There is a tendency for people to say, "Well, I'm putting the enclosure in a corner, so I should use 8th Space." This is not quite right though. Unless you are building a horn with a mouth so large that it takes up the whole corner from floor to ceiling. You will get an overly optimistic FR with anything else, so it is best not to use it. If you plan on comparing the Hornresp graph to sims from other programs you will want to use Half Space (Ang=2.0)
Eg is the Voltage you are testing at. Most people are use to inputting/thinking in Wattage, but Wattage changes with frequency in a speaker. Voltage is a more precise method of metering the power in. You can do a fast general conversion to Watts with (Voltage*Voltage)/Re. (HR has a calculator for this. Can you double click, and find it?)
Rg is the extra resistance from the amplifier and the wires you are using. You can leave this at 0 for the most part, unless you are going to be using a tube amp. 0.08 is a good start for most pro amps, and 6-12ft of wire.
S1-S5 are possible cross sectional area inputs you may or may not use.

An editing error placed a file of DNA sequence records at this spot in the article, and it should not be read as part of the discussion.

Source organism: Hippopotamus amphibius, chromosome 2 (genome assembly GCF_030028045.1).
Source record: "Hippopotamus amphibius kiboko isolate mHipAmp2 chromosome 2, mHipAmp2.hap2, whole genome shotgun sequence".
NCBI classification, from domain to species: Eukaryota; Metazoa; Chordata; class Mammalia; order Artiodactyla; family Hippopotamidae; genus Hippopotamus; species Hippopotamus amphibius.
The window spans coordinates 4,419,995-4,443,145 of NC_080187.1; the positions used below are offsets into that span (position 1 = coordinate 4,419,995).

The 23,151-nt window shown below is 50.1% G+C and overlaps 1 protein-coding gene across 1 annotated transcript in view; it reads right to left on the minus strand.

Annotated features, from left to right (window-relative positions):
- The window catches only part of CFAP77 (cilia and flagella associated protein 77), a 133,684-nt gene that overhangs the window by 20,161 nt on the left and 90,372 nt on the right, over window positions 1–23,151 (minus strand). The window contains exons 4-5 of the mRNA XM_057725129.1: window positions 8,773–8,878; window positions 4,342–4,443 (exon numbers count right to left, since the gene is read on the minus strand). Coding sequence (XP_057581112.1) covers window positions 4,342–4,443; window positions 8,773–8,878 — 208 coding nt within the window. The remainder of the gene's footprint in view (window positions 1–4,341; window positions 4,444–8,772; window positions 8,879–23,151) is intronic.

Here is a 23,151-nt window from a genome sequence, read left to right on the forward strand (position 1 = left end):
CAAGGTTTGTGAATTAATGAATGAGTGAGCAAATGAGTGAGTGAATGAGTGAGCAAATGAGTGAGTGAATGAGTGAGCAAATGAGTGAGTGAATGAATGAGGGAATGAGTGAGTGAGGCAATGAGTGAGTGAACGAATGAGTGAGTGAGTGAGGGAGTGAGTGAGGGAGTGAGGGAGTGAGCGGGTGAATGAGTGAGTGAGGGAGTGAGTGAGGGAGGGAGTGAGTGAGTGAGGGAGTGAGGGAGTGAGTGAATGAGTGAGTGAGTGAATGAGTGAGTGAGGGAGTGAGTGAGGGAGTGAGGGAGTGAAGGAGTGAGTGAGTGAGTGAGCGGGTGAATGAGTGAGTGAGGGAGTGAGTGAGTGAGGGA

The four blocks under Rg are the length inputs for the S# sections to the left of each. They are L12, L23, L34, and L45 from top to bottom. Here the top two blocks are used. If you double click the "L12" you can activate the block. Multiple click changes the "L12" into Con, Exp, and then Par (I'll get to these in a bit.) If you input a number into the block it will lock it in. If you click on something else without entering a distance the cell deactivates, and returns to L12. This also deactivates anything after it as well.
The Cir and F#s are the horn mouth area cut off frequency, and/or horn segment flare angles. They are there for your information, if you need to know such things.
Sd, Cms, Mmd, Re, Bl, Rms, and Le are the driver parameter inputs. You want to enter Sd, Re, and Le first. The other parameters Hornresp will calculate for you by double clicking the blocks, and entering the required info. I do them in order as well, so Cms, Mmd, Bl, and then Rms. You will need the common parameters Vas, Fs, Qes, and Qms to calculate them.
The Nd sets the programs simulation options. I'll get to this a little later. The block next to it is the number of drivers in the system. If you double click it, a window will open up allowing you to set the number of parallel, and series drivers.
Vrc is the volume of any rear chamber/space the driver is attached to.
Lrc is the length of the rear of the chamber from the driver, or the depth of the chamber.
Nd is setup with a sealed rear chamber by default, as it is here. It allows you to line the rear walls, and that is what the next two blocks are for.
Fr is the airflow resistance measurement for the lining material. It is in rayls/cm, and can be found on material data sheets online, for a variety of materials.